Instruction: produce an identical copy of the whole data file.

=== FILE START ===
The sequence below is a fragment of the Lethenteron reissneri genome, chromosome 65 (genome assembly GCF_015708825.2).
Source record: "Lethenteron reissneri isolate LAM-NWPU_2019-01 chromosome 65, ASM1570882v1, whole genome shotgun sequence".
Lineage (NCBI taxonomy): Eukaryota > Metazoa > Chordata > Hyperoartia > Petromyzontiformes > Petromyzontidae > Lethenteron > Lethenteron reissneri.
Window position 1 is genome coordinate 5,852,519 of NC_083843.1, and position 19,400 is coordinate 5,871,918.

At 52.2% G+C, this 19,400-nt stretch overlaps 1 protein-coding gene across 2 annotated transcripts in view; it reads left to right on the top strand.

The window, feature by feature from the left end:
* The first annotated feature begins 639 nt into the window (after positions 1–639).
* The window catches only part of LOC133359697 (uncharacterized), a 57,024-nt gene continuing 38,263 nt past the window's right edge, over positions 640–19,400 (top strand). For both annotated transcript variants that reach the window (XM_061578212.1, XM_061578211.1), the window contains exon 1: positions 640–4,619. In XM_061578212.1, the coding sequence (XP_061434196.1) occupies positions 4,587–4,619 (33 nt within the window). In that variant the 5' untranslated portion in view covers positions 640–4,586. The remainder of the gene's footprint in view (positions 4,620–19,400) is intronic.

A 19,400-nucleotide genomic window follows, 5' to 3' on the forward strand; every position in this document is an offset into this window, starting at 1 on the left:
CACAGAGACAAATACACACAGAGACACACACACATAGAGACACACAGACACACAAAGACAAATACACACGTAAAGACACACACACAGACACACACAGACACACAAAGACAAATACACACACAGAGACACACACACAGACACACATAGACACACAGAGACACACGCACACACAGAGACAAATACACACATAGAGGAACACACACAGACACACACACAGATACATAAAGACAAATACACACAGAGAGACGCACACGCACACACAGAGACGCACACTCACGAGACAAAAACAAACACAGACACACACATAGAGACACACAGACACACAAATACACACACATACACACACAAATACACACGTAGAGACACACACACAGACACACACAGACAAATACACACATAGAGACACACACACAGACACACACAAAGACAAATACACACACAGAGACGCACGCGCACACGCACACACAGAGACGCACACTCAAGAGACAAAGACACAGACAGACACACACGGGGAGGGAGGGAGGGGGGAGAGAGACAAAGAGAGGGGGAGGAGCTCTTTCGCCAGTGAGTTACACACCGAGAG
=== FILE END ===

The sequence below is a fragment of the Lethenteron reissneri genome, chromosome 65 (genome assembly GCF_015708825.2).
Source record: "Lethenteron reissneri isolate LAM-NWPU_2019-01 chromosome 65, ASM1570882v1, whole genome shotgun sequence".
Lineage (NCBI taxonomy): Eukaryota > Metazoa > Chordata > Hyperoartia > Petromyzontiformes > Petromyzontidae > Lethenteron > Lethenteron reissneri.
Window position 1 is genome coordinate 5,852,519 of NC_083843.1, and position 19,400 is coordinate 5,871,918.

At 52.2% G+C, this 19,400-nt stretch overlaps 1 protein-coding gene across 2 annotated transcripts in view; it reads left to right on the top strand.

The window, feature by feature from the left end:
* The first annotated feature begins 639 nt into the window (after positions 1–639).
* The window catches only part of LOC133359697 (uncharacterized), a 57,024-nt gene continuing 38,263 nt past the window's right edge, over positions 640–19,400 (top strand). For both annotated transcript variants that reach the window (XM_061578212.1, XM_061578211.1), the window contains exon 1: positions 640–4,619. In XM_061578212.1, the coding sequence (XP_061434196.1) occupies positions 4,587–4,619 (33 nt within the window). In that variant the 5' untranslated portion in view covers positions 640–4,586. The remainder of the gene's footprint in view (positions 4,620–19,400) is intronic.

A 19,400-nucleotide genomic window follows, 5' to 3' on the forward strand; every position in this document is an offset into this window, starting at 1 on the left:
CACAGAGACAAATACACACAGAGACACACACACATAGAGACACACAGACACACAAAGACAAATACACACGTAAAGACACACACACAGACACACACAGACACACAAAGACAAATACACACACAGAGACACACACACAGACACACATAGACACACAGAGACACACGCACACACAGAGACAAATACACACATAGAGGAACACACACAGACACACACACAGATACATAAAGACAAATACACACAGAGAGACGCACACGCACACACAGAGACGCACACTCACGAGACAAAAACAAACACAGACACACACATAGAGACACACAGACACACAAATACACACACATACACACACAAATACACACGTAGAGACACACACACAGACACACACAGACAAATACACACATAGAGACACACACACAGACACACACAAAGACAAATACACACACAGAGACGCACGCGCACACGCACACACAGAGACGCACACTCAAGAGACAAAGACACAGACAGACACACACGGGGAGGGAGGGAGGGGGGAGAGAGACAAAGAGAGGGGGAGGAGCTCTTTCGCCAGTGAGTTACACACCGAGAG